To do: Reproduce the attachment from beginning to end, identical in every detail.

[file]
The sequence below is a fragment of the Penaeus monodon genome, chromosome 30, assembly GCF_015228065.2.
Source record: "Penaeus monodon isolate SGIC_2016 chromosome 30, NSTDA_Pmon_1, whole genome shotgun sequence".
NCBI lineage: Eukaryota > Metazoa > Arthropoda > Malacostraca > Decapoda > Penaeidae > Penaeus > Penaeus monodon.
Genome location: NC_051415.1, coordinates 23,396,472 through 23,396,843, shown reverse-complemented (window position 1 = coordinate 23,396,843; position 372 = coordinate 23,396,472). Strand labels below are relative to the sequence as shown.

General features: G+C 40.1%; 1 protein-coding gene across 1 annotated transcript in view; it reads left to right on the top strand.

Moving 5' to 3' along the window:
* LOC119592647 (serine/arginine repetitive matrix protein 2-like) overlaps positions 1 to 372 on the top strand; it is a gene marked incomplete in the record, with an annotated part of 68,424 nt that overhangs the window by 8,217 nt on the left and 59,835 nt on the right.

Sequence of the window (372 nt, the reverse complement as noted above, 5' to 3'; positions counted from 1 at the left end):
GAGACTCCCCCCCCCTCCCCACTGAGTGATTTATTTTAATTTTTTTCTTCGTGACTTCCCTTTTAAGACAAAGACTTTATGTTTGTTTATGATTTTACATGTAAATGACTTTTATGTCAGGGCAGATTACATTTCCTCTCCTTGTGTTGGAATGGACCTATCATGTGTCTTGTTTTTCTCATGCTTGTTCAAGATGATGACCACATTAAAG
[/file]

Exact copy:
The sequence below is a fragment of the Penaeus monodon genome, chromosome 30, assembly GCF_015228065.2.
Source record: "Penaeus monodon isolate SGIC_2016 chromosome 30, NSTDA_Pmon_1, whole genome shotgun sequence".
NCBI lineage: Eukaryota > Metazoa > Arthropoda > Malacostraca > Decapoda > Penaeidae > Penaeus > Penaeus monodon.
Genome location: NC_051415.1, coordinates 23,396,472 through 23,396,843, shown reverse-complemented (window position 1 = coordinate 23,396,843; position 372 = coordinate 23,396,472). Strand labels below are relative to the sequence as shown.

General features: G+C 40.1%; 1 protein-coding gene across 1 annotated transcript in view; it reads left to right on the top strand.

Moving 5' to 3' along the window:
* LOC119592647 (serine/arginine repetitive matrix protein 2-like) overlaps positions 1 to 372 on the top strand; it is a gene marked incomplete in the record, with an annotated part of 68,424 nt that overhangs the window by 8,217 nt on the left and 59,835 nt on the right.

Sequence of the window (372 nt, the reverse complement as noted above, 5' to 3'; positions counted from 1 at the left end):
GAGACTCCCCCCCCCTCCCCACTGAGTGATTTATTTTAATTTTTTTCTTCGTGACTTCCCTTTTAAGACAAAGACTTTATGTTTGTTTATGATTTTACATGTAAATGACTTTTATGTCAGGGCAGATTACATTTCCTCTCCTTGTGTTGGAATGGACCTATCATGTGTCTTGTTTTTCTCATGCTTGTTCAAGATGATGACCACATTAAAG